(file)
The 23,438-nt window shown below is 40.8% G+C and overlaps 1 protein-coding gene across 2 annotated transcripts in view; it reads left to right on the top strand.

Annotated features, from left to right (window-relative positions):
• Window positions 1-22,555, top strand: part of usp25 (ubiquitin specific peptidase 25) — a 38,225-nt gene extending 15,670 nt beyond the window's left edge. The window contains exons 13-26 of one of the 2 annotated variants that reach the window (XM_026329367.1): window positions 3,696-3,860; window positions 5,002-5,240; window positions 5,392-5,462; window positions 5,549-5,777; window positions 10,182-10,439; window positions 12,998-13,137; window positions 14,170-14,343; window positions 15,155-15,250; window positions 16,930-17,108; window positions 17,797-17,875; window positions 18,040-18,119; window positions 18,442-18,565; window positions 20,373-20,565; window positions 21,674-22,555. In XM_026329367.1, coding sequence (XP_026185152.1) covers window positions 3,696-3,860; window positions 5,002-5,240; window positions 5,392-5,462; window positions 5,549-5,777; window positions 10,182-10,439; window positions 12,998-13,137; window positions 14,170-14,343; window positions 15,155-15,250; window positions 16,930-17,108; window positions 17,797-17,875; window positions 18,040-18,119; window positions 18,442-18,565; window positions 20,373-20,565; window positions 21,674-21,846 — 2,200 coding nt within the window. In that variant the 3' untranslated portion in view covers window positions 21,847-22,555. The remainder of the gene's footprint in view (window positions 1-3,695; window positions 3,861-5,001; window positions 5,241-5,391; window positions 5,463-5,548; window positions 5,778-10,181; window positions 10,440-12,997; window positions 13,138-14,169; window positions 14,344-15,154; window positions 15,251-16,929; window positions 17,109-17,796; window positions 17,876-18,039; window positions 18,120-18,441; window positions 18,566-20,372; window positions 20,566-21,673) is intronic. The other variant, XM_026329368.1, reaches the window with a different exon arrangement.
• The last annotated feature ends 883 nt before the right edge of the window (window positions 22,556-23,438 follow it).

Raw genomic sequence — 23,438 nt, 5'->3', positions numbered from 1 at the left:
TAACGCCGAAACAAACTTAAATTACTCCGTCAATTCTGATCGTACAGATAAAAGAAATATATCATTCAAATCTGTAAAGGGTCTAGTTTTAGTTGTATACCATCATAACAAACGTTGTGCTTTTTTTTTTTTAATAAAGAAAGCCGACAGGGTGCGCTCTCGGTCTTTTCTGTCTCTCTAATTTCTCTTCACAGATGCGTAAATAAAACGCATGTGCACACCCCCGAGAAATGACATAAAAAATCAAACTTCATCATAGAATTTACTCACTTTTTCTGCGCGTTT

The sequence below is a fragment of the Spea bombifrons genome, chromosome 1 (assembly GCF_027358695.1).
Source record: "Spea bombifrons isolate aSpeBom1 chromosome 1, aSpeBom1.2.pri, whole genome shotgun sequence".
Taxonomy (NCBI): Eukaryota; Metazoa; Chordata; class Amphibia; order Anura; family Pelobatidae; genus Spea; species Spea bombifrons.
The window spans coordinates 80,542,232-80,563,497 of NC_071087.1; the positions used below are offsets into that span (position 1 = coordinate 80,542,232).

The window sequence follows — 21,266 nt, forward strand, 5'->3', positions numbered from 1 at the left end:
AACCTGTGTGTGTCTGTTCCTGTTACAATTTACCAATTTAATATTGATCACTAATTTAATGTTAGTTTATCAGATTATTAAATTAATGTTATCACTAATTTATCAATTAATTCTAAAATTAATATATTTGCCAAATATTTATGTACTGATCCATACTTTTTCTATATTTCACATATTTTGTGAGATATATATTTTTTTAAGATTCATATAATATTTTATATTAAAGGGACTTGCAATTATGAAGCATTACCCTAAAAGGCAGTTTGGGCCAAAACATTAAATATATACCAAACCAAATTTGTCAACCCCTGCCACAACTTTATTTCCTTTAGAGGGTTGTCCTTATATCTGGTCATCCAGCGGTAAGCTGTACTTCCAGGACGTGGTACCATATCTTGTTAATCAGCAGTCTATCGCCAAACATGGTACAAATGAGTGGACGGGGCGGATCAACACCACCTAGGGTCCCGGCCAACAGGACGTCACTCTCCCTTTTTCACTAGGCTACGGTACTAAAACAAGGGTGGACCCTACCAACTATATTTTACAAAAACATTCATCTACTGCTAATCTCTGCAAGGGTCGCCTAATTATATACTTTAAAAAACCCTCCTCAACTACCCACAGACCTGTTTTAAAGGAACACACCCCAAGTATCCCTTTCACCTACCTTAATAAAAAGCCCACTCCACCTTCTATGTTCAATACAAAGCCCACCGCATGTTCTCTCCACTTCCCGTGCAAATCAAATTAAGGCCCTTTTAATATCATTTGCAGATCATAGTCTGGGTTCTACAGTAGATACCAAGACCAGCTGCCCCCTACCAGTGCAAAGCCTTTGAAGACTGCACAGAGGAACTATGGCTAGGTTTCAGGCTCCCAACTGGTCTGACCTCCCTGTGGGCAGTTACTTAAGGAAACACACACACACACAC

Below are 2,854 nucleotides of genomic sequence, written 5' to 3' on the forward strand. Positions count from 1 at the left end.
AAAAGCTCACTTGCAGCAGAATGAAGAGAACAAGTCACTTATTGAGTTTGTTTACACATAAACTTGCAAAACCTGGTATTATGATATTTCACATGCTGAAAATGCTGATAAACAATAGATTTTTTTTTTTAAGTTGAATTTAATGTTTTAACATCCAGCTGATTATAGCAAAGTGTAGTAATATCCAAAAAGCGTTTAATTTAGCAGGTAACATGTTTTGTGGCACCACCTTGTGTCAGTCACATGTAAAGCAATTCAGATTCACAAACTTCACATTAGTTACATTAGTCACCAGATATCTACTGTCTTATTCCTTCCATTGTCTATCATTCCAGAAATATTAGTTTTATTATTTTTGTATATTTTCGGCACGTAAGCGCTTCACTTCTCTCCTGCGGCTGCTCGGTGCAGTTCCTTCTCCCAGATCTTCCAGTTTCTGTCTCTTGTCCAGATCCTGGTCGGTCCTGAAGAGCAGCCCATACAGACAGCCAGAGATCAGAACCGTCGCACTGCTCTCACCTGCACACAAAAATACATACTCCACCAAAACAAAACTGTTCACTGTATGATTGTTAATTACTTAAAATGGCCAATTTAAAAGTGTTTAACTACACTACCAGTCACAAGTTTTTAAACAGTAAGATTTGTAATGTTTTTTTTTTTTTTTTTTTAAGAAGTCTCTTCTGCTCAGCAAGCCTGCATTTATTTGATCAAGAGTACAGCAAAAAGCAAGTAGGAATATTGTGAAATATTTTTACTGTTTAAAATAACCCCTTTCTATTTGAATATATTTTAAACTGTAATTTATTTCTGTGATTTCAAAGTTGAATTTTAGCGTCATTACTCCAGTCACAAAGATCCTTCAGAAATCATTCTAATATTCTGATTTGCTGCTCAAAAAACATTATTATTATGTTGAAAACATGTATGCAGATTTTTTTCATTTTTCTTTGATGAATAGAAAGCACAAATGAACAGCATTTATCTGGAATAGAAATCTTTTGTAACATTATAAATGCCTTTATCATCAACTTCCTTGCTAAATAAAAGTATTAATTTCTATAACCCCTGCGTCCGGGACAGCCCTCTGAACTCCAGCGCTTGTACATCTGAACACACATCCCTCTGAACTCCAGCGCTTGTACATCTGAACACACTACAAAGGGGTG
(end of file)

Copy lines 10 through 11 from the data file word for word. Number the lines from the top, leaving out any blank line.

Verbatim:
The window spans coordinates 80,542,232-80,563,497 of NC_071087.1; the positions used below are offsets into that span (position 1 = coordinate 80,542,232).

The window sequence follows — 21,266 nt, forward strand, 5'->3', positions numbered from 1 at the left end: